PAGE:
But the complex discussion extends beyond that: For example, August is difficult for the French, Italians and Spaniards who traditionally take their holidays that month, while July is more difficult for Germans, Austrians, and the Swiss whose school holidays are mostly in July. For retailers, mid-summer is the strongest selling time of the season and many -- especially in smaller stores -- can't afford to leave. Plus, in Germany, the huge annual summer closeout sales are the end of July -- a direct conflict with the dates.

Then there is the balancing act with other shows. So far ispo has stuck with its early August dates for 2003, but sources say the company had considered July dates last year and is still considering a change for next. It is also considering a simpler change to a Sunday-to-Wednesday run (Aug. 3-6) instead of its traditional Saturday to Tuesday. That slide by one day they say would make it easier for international attendees to get better airfares, as well as attend while missing less time at their stores. (Most stores are closed on Sundays in Europe.) Outdoor Retailer is always on a mid-August weekend (so far slated for Aug. 14-17 for 2003). So if one European show is before the OR show and one is after the show -- or they even overlap -- travel becomes a nightmare.

"It is increasingly more difficult for manufacturers/importers/distributors to handle the international show scene," Peter Carati, of Sweden's small Hilleberg tent company, told SNEWS®. "Particularly smaller companies with limited personnel forces like us find it difficult to juggle dates and jet lags during the summer."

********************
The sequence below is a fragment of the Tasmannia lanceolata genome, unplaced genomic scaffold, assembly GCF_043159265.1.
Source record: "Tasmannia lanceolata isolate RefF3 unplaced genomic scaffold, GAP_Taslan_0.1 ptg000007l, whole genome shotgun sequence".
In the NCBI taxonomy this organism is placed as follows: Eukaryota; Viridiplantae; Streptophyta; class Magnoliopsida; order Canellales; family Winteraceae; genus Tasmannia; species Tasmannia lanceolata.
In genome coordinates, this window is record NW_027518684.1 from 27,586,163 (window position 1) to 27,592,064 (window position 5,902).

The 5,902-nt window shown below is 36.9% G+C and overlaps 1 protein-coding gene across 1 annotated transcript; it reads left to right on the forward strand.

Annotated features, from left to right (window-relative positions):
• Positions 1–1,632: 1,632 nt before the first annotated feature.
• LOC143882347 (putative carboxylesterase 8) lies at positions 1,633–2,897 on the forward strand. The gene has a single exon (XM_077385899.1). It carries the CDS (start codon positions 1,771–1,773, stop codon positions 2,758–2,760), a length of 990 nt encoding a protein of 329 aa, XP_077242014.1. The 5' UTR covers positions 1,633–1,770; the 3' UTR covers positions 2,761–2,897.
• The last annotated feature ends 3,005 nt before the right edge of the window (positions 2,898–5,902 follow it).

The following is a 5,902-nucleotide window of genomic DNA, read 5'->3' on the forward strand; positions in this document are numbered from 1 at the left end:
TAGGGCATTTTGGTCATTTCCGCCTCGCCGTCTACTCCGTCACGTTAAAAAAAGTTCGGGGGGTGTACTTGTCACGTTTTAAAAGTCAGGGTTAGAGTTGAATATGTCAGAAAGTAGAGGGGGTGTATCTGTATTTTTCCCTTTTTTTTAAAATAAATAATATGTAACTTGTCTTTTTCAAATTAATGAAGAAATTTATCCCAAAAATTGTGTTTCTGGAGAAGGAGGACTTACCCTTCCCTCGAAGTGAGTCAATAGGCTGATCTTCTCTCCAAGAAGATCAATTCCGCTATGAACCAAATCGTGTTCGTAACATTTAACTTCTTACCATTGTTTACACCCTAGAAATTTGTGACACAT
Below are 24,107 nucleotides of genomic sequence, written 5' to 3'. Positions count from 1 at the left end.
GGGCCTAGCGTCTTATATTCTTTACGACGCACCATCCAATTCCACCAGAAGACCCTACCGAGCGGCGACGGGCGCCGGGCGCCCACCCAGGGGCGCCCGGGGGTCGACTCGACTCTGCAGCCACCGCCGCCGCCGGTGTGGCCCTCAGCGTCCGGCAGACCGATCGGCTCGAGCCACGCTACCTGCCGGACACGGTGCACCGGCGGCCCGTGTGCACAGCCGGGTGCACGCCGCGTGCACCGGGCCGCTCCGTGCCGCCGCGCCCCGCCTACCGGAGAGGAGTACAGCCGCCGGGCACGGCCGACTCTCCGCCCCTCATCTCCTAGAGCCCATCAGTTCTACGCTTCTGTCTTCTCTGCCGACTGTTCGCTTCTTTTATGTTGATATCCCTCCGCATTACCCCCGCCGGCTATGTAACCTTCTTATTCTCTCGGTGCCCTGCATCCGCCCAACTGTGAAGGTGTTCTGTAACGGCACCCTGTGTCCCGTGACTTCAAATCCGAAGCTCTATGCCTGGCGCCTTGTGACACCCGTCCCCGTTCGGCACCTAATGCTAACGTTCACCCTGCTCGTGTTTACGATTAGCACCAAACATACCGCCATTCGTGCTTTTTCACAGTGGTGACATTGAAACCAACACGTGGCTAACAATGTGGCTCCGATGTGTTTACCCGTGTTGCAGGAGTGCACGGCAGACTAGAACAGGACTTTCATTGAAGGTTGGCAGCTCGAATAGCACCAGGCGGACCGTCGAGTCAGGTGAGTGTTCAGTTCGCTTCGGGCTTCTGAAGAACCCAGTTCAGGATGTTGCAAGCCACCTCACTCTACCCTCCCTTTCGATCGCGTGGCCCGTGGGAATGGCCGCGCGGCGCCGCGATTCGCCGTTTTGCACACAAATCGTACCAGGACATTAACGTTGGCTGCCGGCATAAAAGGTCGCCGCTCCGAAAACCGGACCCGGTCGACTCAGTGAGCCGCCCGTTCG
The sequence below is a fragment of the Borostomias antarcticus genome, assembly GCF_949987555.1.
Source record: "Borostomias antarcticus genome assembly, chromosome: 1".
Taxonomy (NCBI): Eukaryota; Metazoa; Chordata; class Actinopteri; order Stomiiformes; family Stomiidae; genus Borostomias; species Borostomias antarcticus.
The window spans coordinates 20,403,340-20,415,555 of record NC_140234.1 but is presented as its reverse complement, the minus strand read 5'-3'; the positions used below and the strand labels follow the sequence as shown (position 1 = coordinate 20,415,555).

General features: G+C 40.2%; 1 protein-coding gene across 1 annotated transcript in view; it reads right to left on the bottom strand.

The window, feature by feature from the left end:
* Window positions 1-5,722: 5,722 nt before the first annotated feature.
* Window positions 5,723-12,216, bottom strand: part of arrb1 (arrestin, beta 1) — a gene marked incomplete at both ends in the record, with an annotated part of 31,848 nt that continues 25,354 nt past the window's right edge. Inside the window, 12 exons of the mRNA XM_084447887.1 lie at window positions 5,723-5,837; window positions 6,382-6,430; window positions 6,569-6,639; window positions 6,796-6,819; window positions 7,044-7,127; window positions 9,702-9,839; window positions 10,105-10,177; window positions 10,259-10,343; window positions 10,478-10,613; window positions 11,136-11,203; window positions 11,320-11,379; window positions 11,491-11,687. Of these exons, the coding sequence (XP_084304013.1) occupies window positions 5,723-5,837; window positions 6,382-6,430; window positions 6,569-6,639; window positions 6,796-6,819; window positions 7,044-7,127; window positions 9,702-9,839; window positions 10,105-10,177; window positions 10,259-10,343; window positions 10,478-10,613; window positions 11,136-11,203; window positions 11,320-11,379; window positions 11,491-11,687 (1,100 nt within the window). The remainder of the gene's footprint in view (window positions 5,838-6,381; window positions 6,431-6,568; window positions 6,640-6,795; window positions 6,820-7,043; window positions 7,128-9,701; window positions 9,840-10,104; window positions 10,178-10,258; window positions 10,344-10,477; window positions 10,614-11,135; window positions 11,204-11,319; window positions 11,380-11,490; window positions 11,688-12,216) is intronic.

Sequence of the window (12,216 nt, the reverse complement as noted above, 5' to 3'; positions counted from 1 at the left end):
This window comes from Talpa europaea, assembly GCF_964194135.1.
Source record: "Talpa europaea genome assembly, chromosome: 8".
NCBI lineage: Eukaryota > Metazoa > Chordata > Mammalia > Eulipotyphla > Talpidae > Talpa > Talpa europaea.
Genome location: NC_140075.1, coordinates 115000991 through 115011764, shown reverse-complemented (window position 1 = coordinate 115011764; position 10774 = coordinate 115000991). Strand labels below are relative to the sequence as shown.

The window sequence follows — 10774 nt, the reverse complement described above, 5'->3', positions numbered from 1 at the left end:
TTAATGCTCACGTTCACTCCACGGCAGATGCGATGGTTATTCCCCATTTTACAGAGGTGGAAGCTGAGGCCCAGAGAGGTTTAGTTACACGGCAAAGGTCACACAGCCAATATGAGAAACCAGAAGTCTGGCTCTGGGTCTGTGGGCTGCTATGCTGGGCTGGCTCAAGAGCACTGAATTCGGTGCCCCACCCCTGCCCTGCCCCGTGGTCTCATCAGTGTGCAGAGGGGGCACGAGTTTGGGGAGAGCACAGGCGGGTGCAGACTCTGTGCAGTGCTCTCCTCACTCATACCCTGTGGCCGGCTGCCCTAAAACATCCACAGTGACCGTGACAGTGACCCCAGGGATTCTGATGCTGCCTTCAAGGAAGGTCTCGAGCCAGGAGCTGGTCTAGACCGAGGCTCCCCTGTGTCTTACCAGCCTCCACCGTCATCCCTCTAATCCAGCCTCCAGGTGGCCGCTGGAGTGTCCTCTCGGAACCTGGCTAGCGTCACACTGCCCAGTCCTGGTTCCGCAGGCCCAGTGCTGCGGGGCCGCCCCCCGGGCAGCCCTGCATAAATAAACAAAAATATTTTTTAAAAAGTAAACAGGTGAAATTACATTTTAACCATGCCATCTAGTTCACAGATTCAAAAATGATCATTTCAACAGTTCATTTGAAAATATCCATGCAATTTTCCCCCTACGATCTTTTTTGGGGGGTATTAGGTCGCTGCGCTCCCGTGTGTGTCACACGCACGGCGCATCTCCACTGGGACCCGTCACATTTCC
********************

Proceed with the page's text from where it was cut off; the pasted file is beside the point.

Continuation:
SNEWS® View: Outdoor Retailer Winter Market, SIA, The Super Show, and the UK's Outdoor show this month -- all have been victims of tug-of-wars and games where the dates keep getting shoveled around, then shoveled around again -- all with political undertones that sometimes seem to have less to do with the customer than with the business of trade show operations. Once again, we feel there could be some games being played in this little round of chess -- by all sides, mind you. Many we talked to spoke wistfully of a coordinated schedule between Europe and the United States, or about how beautiful and easy one central European show and one central U.S. show would be. That would be a delight for those tired jet setters. But it still wouldn't solve the ongoing battle between the hardware folks, who don't worry so much about fashion, and the apparel folks, who must react quickly to the whim of fashion's fickle nature. Their needs will always be different. Period. The twain shall never meet -- no matter how hard the trade show organizers try. So the best answer is the renowned compromise -- Figure out the best compromise to meet the customers' needs, enact it, and stick with it. Unfortunately, we don't think this show struggle will be over any time soon.